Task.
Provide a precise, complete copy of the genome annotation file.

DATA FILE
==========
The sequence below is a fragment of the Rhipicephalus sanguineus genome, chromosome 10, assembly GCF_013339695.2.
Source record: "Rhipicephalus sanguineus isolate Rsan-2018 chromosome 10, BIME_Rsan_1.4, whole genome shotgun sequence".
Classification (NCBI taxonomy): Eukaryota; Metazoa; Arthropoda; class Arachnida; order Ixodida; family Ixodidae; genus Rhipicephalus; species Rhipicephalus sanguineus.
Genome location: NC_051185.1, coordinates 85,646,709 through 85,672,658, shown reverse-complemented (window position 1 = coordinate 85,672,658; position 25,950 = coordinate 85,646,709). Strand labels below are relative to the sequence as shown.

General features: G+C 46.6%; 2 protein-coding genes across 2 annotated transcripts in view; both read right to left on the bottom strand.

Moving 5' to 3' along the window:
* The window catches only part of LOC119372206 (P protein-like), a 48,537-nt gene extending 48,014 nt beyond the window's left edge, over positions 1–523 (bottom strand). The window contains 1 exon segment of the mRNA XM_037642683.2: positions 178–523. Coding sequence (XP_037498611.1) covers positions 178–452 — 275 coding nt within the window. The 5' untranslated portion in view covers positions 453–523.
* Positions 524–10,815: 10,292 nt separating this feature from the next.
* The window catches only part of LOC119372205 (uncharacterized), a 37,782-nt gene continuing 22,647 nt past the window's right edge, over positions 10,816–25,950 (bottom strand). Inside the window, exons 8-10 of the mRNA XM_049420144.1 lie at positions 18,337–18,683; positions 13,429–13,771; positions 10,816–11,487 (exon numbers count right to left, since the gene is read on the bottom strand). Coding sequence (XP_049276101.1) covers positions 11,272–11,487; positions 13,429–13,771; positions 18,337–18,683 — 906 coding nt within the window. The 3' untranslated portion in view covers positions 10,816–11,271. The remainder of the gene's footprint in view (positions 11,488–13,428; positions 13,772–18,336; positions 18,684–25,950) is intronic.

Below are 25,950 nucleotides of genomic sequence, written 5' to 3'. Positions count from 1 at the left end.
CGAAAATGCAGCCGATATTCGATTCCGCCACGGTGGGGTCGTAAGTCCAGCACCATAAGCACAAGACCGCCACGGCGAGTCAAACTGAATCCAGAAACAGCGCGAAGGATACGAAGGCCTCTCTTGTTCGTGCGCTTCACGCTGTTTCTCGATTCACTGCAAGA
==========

The sequence below is a fragment of the Rhipicephalus sanguineus genome, chromosome 10, assembly GCF_013339695.2.
Source record: "Rhipicephalus sanguineus isolate Rsan-2018 chromosome 10, BIME_Rsan_1.4, whole genome shotgun sequence".
Classification (NCBI taxonomy): Eukaryota; Metazoa; Arthropoda; class Arachnida; order Ixodida; family Ixodidae; genus Rhipicephalus; species Rhipicephalus sanguineus.
Genome location: NC_051185.1, coordinates 85,646,709 through 85,672,658, shown reverse-complemented (window position 1 = coordinate 85,672,658; position 25,950 = coordinate 85,646,709). Strand labels below are relative to the sequence as shown.

General features: G+C 46.6%; 2 protein-coding genes across 2 annotated transcripts in view; both read right to left on the bottom strand.

Moving 5' to 3' along the window:
* The window catches only part of LOC119372206 (P protein-like), a 48,537-nt gene extending 48,014 nt beyond the window's left edge, over positions 1–523 (bottom strand). The window contains 1 exon segment of the mRNA XM_037642683.2: positions 178–523. Coding sequence (XP_037498611.1) covers positions 178–452 — 275 coding nt within the window. The 5' untranslated portion in view covers positions 453–523.
* Positions 524–10,815: 10,292 nt separating this feature from the next.
* The window catches only part of LOC119372205 (uncharacterized), a 37,782-nt gene continuing 22,647 nt past the window's right edge, over positions 10,816–25,950 (bottom strand). Inside the window, exons 8-10 of the mRNA XM_049420144.1 lie at positions 18,337–18,683; positions 13,429–13,771; positions 10,816–11,487 (exon numbers count right to left, since the gene is read on the bottom strand). Coding sequence (XP_049276101.1) covers positions 11,272–11,487; positions 13,429–13,771; positions 18,337–18,683 — 906 coding nt within the window. The 3' untranslated portion in view covers positions 10,816–11,271. The remainder of the gene's footprint in view (positions 11,488–13,428; positions 13,772–18,336; positions 18,684–25,950) is intronic.

Below are 25,950 nucleotides of genomic sequence, written 5' to 3'. Positions count from 1 at the left end.
CGAAAATGCAGCCGATATTCGATTCCGCCACGGTGGGGTCGTAAGTCCAGCACCATAAGCACAAGACCGCCACGGCGAGTCAAACTGAATCCAGAAACAGCGCGAAGGATACGAAGGCCTCTCTTGTTCGTGCGCTTCACGCTGTTTCTCGATTCACTGCAAGA